Throughout their political careers, Walberg, Murphy and Lindsay have been longtime Biden opponents and far right, hyperbolic trump supporters.

Walberg, 73, was in congress from 2007 to 2009 and again from 2011 to the present. In 1964, Walberg served the Barry Goldwater 1964 presidential campaign as a volunteer. From 1973 to 1977, he was pastor at Grace Fellowship Church in New Haven, Ind. He also spent time as a pastor and as a division manager for the Moody Bible Institute in Chicago while continuing to live in Michigan.

Walberg rejects the scientific consensus on climate change, saying, “I believe that there is a creator in God who is much bigger than us. And I’m confident that, if there’s a real problem, He can take care of it.”

In 2008, Walberg repeatedly invoked birther conspiracy theories about President Barack Obama, arguing that Obama should have been impeached over his birth certificate.

On October 8, 2023, Walberg gave a keynote speech at the National Prayer Breakfast in Uganda, at the invitation of Ugandan legislator David Bahati. Walberg urged Uganda to “stand firm” against international pressure to reverse its “ Anti-Homosexuality Act of 2023, which prescribes lengthy prison sentences and in certain instances the death penalty for homosexual activities.

He supported efforts to overturn the 2020 presidential election in favor of trump, who has erroneously claimed widespread voter fraud.

Walberg and his wife, Sue, have been married since 1974. Ordained as a Baptist, Walbert identifies as nondenominational and attends a church affiliated with the Church of the United Brethren in Christ. Walbert and the late Rep. Mark Souder, R-Ind., were the only two United Brethren church members in Congress. On May 18, 2010, Souder resigned from Congress after admitting to an affair with Tracy Meadows Jackson, a married female staffer. Souder died in 2022.

“Politics is just another format that can be used as a place of intentional ministry,” Walberg said in an interview with World magazine. “Everything comes at me through the filter of my faith. It has to be that way if this is more than a religion.”

Graham, 68, has been in Congress since 2003. Graham sought the Republican nomination for president, dropping out before the 2016 Republican primaries began. Before withdrawing from the race, Graham called trump a “jackass” for saying that Graham’s close friend, Sen. John McCain, R-Ariz., was “not a war hero.” Trump reacted by calling Graham an “idiot” and revealed Graham’s personal cellphone number at a campaign rally, asking people to call Graham. He was an outspoken critic of trump’s 2016 candidacy and repeatedly said he did not support Trump. After a March 2017 meeting with trump, Graham became a staunch ally of trump.

Murphy, 61, a urologist, has been in Congress since 2019. He has traveled as a medical missionary, including a stint when he was 20 working in a Catholic leprosy hospital in India. He also performed medical missionary work in Haiti after the 2010 earthquake.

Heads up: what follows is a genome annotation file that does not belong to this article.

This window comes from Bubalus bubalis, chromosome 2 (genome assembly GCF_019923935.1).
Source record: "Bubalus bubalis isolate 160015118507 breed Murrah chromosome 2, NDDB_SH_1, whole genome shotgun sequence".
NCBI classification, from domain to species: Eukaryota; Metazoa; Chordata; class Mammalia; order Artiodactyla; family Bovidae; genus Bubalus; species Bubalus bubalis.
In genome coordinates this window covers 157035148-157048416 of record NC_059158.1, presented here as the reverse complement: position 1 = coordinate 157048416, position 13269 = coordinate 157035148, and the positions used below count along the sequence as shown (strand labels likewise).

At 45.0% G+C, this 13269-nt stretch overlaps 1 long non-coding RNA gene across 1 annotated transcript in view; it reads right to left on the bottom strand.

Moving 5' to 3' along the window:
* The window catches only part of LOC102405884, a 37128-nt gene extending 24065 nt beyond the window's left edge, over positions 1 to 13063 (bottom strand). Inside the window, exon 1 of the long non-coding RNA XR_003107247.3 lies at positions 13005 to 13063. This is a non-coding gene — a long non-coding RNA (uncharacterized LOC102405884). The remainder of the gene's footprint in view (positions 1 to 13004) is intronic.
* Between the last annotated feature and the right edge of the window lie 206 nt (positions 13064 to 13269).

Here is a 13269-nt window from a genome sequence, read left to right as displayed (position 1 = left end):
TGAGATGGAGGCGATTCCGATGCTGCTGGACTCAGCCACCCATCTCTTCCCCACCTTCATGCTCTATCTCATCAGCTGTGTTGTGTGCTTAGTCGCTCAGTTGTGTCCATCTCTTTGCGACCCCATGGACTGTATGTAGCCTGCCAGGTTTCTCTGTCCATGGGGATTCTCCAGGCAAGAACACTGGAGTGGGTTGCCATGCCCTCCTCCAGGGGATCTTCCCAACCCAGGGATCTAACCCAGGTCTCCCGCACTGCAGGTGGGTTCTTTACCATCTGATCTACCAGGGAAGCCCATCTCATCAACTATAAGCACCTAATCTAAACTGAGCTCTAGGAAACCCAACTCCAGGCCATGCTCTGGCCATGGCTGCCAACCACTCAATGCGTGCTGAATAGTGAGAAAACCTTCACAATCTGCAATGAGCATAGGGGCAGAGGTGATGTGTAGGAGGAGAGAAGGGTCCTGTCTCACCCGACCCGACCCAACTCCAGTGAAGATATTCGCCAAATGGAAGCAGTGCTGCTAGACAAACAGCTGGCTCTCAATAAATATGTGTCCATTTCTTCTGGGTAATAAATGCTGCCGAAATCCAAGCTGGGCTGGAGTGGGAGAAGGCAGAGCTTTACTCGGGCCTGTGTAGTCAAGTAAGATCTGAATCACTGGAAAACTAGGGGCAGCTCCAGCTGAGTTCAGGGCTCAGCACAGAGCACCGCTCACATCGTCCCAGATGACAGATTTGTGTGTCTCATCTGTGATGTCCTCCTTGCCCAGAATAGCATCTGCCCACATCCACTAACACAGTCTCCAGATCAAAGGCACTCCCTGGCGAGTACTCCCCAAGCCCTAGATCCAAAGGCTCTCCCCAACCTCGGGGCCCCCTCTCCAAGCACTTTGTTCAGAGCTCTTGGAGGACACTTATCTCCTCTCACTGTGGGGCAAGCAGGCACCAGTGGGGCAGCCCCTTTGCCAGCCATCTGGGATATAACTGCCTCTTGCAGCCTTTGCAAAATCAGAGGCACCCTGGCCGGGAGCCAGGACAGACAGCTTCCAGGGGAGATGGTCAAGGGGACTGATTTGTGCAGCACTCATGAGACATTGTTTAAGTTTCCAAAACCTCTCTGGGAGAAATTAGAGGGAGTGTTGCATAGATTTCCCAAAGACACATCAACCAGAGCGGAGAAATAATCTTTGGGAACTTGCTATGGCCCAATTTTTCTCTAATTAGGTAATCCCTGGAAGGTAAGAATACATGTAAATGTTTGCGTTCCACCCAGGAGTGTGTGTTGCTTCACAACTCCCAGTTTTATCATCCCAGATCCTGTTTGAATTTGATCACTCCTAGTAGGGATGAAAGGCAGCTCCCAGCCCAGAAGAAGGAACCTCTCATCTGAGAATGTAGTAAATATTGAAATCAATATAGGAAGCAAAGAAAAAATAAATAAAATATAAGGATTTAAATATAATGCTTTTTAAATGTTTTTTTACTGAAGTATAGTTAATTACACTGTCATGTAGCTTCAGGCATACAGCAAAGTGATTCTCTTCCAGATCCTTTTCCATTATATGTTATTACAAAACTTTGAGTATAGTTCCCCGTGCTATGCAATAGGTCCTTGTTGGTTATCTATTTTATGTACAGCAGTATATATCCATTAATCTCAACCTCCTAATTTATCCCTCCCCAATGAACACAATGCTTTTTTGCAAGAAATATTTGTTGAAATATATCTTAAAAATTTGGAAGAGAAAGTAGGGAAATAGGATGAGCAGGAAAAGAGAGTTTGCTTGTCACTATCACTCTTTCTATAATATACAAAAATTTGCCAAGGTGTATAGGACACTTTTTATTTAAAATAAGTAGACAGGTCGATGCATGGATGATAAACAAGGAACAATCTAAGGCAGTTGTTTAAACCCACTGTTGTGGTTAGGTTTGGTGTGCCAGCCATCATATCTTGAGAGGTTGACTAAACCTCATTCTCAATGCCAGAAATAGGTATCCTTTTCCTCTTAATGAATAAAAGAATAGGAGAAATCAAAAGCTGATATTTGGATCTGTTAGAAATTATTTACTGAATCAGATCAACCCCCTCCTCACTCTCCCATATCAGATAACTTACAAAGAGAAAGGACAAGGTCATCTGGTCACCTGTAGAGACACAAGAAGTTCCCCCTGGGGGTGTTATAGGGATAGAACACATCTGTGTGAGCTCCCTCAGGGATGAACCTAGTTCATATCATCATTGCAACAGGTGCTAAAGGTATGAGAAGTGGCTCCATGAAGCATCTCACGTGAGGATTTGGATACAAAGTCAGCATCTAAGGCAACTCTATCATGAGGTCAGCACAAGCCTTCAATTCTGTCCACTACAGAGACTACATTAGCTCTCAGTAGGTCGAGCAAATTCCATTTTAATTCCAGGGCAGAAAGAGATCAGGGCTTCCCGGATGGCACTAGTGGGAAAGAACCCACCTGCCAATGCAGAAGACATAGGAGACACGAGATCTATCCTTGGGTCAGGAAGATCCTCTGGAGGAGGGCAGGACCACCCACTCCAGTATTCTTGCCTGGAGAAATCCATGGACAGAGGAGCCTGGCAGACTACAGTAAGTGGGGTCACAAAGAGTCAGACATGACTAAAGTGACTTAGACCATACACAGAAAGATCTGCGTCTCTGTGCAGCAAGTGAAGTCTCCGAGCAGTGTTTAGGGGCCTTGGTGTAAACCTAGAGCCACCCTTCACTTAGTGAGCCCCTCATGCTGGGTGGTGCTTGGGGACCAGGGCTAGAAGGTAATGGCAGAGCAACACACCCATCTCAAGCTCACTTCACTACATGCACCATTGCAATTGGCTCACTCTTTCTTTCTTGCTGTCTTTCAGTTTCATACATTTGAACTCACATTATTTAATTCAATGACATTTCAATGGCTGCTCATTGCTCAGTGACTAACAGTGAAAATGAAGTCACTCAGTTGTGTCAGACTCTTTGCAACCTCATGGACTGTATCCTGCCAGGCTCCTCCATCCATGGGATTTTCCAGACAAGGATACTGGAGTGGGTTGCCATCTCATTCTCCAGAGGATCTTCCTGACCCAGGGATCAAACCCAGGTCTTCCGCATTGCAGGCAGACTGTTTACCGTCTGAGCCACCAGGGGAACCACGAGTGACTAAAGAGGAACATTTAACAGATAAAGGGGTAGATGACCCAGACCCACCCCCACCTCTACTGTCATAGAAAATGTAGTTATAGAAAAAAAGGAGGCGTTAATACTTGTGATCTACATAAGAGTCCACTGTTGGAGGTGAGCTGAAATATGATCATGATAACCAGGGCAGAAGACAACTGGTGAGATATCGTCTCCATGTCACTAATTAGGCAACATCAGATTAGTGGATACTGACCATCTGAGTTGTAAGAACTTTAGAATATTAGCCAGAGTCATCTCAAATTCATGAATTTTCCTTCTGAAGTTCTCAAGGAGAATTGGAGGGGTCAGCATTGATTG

In March, Murphy introduced a bill to bar federal funds from any graduate medical school with diversity, equity and inclusion (DEI) training. In clearly racist terms, he said DEI training is “dangerous” because it will lead to “future physicians less qualified to meet patients’ needs.”

Murphy was one of the most vitriolic Biden opponents. He tweeted that “There has not been a single president in this country‘s history that has done more damage than @POTUS JoeBiden. In just two years he is taken us from riches to ruin and divided this nation so badly it may never recover.”

During the 2020 presidential campaign, Murphy claimed on Twitter that Biden “obviously is fighting the ravages of dementia. So sad that we have a Candidate who obviously is fighting the ravages of dementia as the Democratic nominee.”

Murphy claimed that Biden was “on something” when he delivered his 2024 State of the Union speech.

“I was in the State of the Union address, and Joe Biden must have been jacked up on something that day. I absolutely believe that from a medical viewpoint and actually have a little bit of good knowledge that happened,” said. Murphy. “He can’t stand, and he can’t stand under the lights for that long, and I don’t think he can keep a concept in his brain that long.”

Murphy said Biden had gotten a facelift and that he’s being “manufactured and puppeteered by the Democratic Party to be president.”

“I fully believe that has to do sometimes with pharmacology,” said Murphy.

In an October 2020 tweet, Murphy called Democratic vice presidential nominee Kamla Harris a “walking disaster” who “was only picked for her color and her race.”

Murphy was condemned for a, Islamaphobic tweet directed at Rep. Ilhan Omar, D-Minn, who is a Muslim.

Omar had expressed remorse after a Capitol police officer was killed during the Jan. 6, 2021, attack on the Capitol by trump supporters.

“Heartbroken to learn another CP as killed while protecting the Capitol”, Omar wrote. “The death toll would have been worse if the assailant had an AR-15 instead of a knife.”

Murphy’s response: “Would have been worse if they had been flying planes into the buildings also.”

Murphy signed a letter criticizing his alma mater, Davidson College, for removing a requirement that its president and most trustees be Christian. He also signed on to an amicus brief challenging Biden’s 2020 presidential victory. After the storming of the Capitol, Murphy voted to agree with the objection to Pennsylvania’s results.

Murphy opposed abortions even when the victim was raped. In June 2022, Murphy tweeted that “no one forces anyone to have sex.”